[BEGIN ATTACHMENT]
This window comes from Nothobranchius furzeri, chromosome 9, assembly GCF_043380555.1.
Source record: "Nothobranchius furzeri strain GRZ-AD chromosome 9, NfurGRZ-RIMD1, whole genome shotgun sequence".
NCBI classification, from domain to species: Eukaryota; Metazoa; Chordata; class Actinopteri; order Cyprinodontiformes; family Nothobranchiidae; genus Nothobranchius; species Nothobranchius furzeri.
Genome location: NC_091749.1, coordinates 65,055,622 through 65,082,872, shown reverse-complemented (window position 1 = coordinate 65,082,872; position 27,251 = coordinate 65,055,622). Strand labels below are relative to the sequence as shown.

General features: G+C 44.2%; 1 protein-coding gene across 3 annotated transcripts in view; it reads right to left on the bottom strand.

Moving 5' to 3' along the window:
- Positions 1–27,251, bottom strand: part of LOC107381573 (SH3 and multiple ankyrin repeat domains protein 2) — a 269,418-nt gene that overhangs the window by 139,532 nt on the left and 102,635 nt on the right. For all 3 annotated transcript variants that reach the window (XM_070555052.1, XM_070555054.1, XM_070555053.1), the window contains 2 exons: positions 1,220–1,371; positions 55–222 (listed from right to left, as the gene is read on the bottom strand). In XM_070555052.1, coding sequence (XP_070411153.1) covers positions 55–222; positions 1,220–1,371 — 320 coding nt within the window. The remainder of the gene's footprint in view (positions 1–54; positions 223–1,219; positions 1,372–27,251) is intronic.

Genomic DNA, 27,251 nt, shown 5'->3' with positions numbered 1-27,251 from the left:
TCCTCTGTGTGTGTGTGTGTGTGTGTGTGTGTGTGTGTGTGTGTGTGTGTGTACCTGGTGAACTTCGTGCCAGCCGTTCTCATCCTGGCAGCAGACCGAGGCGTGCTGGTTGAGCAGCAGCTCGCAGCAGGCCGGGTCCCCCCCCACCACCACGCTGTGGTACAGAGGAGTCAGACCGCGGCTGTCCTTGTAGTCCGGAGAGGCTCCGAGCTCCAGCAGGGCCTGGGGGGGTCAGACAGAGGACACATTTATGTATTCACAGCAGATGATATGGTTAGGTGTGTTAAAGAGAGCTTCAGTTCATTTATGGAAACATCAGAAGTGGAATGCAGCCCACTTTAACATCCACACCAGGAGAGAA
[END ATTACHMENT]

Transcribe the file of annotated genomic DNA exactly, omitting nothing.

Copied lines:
This window comes from Nothobranchius furzeri, chromosome 9, assembly GCF_043380555.1.
Source record: "Nothobranchius furzeri strain GRZ-AD chromosome 9, NfurGRZ-RIMD1, whole genome shotgun sequence".
NCBI classification, from domain to species: Eukaryota; Metazoa; Chordata; class Actinopteri; order Cyprinodontiformes; family Nothobranchiidae; genus Nothobranchius; species Nothobranchius furzeri.
Genome location: NC_091749.1, coordinates 65,055,622 through 65,082,872, shown reverse-complemented (window position 1 = coordinate 65,082,872; position 27,251 = coordinate 65,055,622). Strand labels below are relative to the sequence as shown.

General features: G+C 44.2%; 1 protein-coding gene across 3 annotated transcripts in view; it reads right to left on the bottom strand.

Moving 5' to 3' along the window:
- Positions 1–27,251, bottom strand: part of LOC107381573 (SH3 and multiple ankyrin repeat domains protein 2) — a 269,418-nt gene that overhangs the window by 139,532 nt on the left and 102,635 nt on the right. For all 3 annotated transcript variants that reach the window (XM_070555052.1, XM_070555054.1, XM_070555053.1), the window contains 2 exons: positions 1,220–1,371; positions 55–222 (listed from right to left, as the gene is read on the bottom strand). In XM_070555052.1, coding sequence (XP_070411153.1) covers positions 55–222; positions 1,220–1,371 — 320 coding nt within the window. The remainder of the gene's footprint in view (positions 1–54; positions 223–1,219; positions 1,372–27,251) is intronic.

Genomic DNA, 27,251 nt, shown 5'->3' with positions numbered 1-27,251 from the left:
TCCTCTGTGTGTGTGTGTGTGTGTGTGTGTGTGTGTGTGTGTGTGTGTGTGTACCTGGTGAACTTCGTGCCAGCCGTTCTCATCCTGGCAGCAGACCGAGGCGTGCTGGTTGAGCAGCAGCTCGCAGCAGGCCGGGTCCCCCCCCACCACCACGCTGTGGTACAGAGGAGTCAGACCGCGGCTGTCCTTGTAGTCCGGAGAGGCTCCGAGCTCCAGCAGGGCCTGGGGGGGTCAGACAGAGGACACATTTATGTATTCACAGCAGATGATATGGTTAGGTGTGTTAAAGAGAGCTTCAGTTCATTTATGGAAACATCAGAAGTGGAATGCAGCCCACTTTAACATCCACACCAGGAGAGAA